BlackBerry has quietly put its latest handset up for pre-order in the UK. You can secure yourself a BlackBerry Classic on the company's own website now.

There hasn't been much of a fanfare by the manufacturer over the phone's release but some feel that the Classic could be the handset to lure back fans of the brand. For a start it features a return to the conventional physical buttons at the bottom of the screen and a design more like BlackBerry devices of old.

The 4G BlackBerry Classic also has the ability to install Android as well as BlackBerry 10 apps, so addresses another concern of the lack of compatible software.

"We heard you and we built it," says the slogan on the pre-order page.

Pocket-lint was given a heads-up on BlackBerry's plans to return to a more classic device when we spoke to the company's vice-president of global product management, Francois Mahieu, at Mobile World Congress earlier this year.

"The message is ‘we hear you’," he said at the time. "You told us you love keyboards, you love your BlackBerry. You told us that maybe the Q10 was just a little bit difficult to use. And therefore, we are bringing back that utility belt that is the trademark of BlackBerry.

"That is effectively some of the hard keys, the trackpad and menu button that make a BlackBerry phone easier to use. And bringing the flow of old BlackBerry OS, where you can easily navigate between emails and going back to your homescreen."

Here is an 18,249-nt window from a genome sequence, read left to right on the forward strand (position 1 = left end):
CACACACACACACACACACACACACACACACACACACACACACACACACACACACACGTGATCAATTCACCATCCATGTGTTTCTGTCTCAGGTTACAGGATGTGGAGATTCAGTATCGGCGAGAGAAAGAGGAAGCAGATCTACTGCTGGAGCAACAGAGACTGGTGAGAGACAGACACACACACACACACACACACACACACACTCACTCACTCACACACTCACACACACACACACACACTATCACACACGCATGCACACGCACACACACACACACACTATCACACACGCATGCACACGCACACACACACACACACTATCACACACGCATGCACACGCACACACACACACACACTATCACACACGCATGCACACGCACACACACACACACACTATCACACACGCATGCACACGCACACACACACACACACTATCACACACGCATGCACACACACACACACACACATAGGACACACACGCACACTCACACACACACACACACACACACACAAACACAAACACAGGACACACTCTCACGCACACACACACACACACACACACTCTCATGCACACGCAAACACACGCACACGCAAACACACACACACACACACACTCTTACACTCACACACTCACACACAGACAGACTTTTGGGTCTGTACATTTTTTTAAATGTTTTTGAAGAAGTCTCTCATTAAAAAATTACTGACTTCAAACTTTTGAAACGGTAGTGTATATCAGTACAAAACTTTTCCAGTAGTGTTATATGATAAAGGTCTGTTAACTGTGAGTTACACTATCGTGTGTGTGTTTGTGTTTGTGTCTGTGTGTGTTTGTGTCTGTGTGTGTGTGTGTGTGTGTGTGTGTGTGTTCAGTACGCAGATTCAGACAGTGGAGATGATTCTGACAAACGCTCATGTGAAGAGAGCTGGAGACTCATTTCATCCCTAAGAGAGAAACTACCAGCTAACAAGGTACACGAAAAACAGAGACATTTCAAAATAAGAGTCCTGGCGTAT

"It might sound like a u-turn, but it’s not. Customers are saying, ‘Bring back the utility belt, please make the user navigation the way it used to be’ and that’s what we’re doing."

READ: BlackBerry: We all make mistakes, we need to focus on what BlackBerry is good at

The BlackBerry Classic could be the last BlackBerry phone for a while. It currently has no plans for any further devices for 2015.

It costs £349 and is available from BlackBerry's own shopping site. - PAY MONTHLY PHONES The Samsung Galaxy S10+ is now available on EE who have been awarded the UK’s best network for the fifth year running. RootMetrics tested the four UK networks and EE was faster and more reliable than all of them, with better data performance. Their network has come a long way since they launched in 2012. Back then they had 11 UK cities covered by 4G. Today they cover most of the UK’s land mass, thanks to 19,000 state-of-the-art 4G sites. They’ve got faster, too – from 50Mbps to a maximum speed of 400Mbps. And they’re soon to experience even greater possibilities with the launch of 5G.

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